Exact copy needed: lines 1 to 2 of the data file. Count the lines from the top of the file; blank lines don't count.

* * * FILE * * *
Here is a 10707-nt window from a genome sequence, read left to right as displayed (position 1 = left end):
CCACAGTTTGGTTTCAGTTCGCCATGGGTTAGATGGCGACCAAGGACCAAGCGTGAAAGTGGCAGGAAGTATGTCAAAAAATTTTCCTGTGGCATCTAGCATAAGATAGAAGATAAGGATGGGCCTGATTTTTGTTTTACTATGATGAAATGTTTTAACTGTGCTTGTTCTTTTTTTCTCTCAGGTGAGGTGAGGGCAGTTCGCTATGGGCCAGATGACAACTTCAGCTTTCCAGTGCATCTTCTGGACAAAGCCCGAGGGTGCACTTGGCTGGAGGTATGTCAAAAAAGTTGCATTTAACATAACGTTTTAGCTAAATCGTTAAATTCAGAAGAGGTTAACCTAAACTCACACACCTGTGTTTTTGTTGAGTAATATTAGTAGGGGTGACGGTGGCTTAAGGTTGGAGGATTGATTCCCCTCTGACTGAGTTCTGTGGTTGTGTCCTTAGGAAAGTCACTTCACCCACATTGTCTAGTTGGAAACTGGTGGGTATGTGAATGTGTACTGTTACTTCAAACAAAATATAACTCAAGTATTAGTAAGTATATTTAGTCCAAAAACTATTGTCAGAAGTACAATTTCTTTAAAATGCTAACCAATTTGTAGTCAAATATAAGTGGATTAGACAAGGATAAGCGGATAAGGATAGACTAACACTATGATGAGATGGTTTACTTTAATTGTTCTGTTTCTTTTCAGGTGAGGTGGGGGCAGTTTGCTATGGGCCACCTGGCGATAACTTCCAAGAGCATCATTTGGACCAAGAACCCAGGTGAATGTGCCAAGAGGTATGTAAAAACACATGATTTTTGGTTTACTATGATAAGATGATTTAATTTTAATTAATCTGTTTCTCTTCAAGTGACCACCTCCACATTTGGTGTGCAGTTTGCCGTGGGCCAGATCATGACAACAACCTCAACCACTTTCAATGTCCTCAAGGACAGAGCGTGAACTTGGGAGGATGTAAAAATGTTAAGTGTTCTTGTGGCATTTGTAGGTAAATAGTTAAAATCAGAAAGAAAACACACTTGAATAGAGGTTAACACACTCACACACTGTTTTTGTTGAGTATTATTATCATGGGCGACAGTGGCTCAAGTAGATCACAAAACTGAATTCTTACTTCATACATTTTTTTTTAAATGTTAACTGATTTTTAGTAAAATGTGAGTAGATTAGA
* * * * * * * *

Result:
Here is a 10707-nt window from a genome sequence, read left to right as displayed (position 1 = left end):
CCACAGTTTGGTTTCAGTTCGCCATGGGTTAGATGGCGACCAAGGACCAAGCGTGAAAGTGGCAGGAAGTATGTCAAAAAATTTTCCTGTGGCATCTAGCATAAGATAGAAGATAAGGATGGGCCTGATTTTTGTTTTACTATGATGAAATGTTTTAACTGTGCTTGTTCTTTTTTTCTCTCAGGTGAGGTGAGGGCAGTTCGCTATGGGCCAGATGACAACTTCAGCTTTCCAGTGCATCTTCTGGACAAAGCCCGAGGGTGCACTTGGCTGGAGGTATGTCAAAAAAGTTGCATTTAACATAACGTTTTAGCTAAATCGTTAAATTCAGAAGAGGTTAACCTAAACTCACACACCTGTGTTTTTGTTGAGTAATATTAGTAGGGGTGACGGTGGCTTAAGGTTGGAGGATTGATTCCCCTCTGACTGAGTTCTGTGGTTGTGTCCTTAGGAAAGTCACTTCACCCACATTGTCTAGTTGGAAACTGGTGGGTATGTGAATGTGTACTGTTACTTCAAACAAAATATAACTCAAGTATTAGTAAGTATATTTAGTCCAAAAACTATTGTCAGAAGTACAATTTCTTTAAAATGCTAACCAATTTGTAGTCAAATATAAGTGGATTAGACAAGGATAAGCGGATAAGGATAGACTAACACTATGATGAGATGGTTTACTTTAATTGTTCTGTTTCTTTTCAGGTGAGGTGGGGGCAGTTTGCTATGGGCCACCTGGCGATAACTTCCAAGAGCATCATTTGGACCAAGAACCCAGGTGAATGTGCCAAGAGGTATGTAAAAACACATGATTTTTGGTTTACTATGATAAGATGATTTAATTTTAATTAATCTGTTTCTCTTCAAGTGACCACCTCCACATTTGGTGTGCAGTTTGCCGTGGGCCAGATCATGACAACAACCTCAACCACTTTCAATGTCCTCAAGGACAGAGCGTGAACTTGGGAGGATGTAAAAATGTTAAGTGTTCTTGTGGCATTTGTAGGTAAATAGTTAAAATCAGAAAGAAAACACACTTGAATAGAGGTTAACACACTCACACACTGTTTTTGTTGAGTATTATTATCATGGGCGACAGTGGCTCAAGTAGATCACAAAACTGAATTCTTACTTCATACATTTTTTTTTAAATGTTAACTGATTTTTAGTAAAATGTGAGTAGATTAGA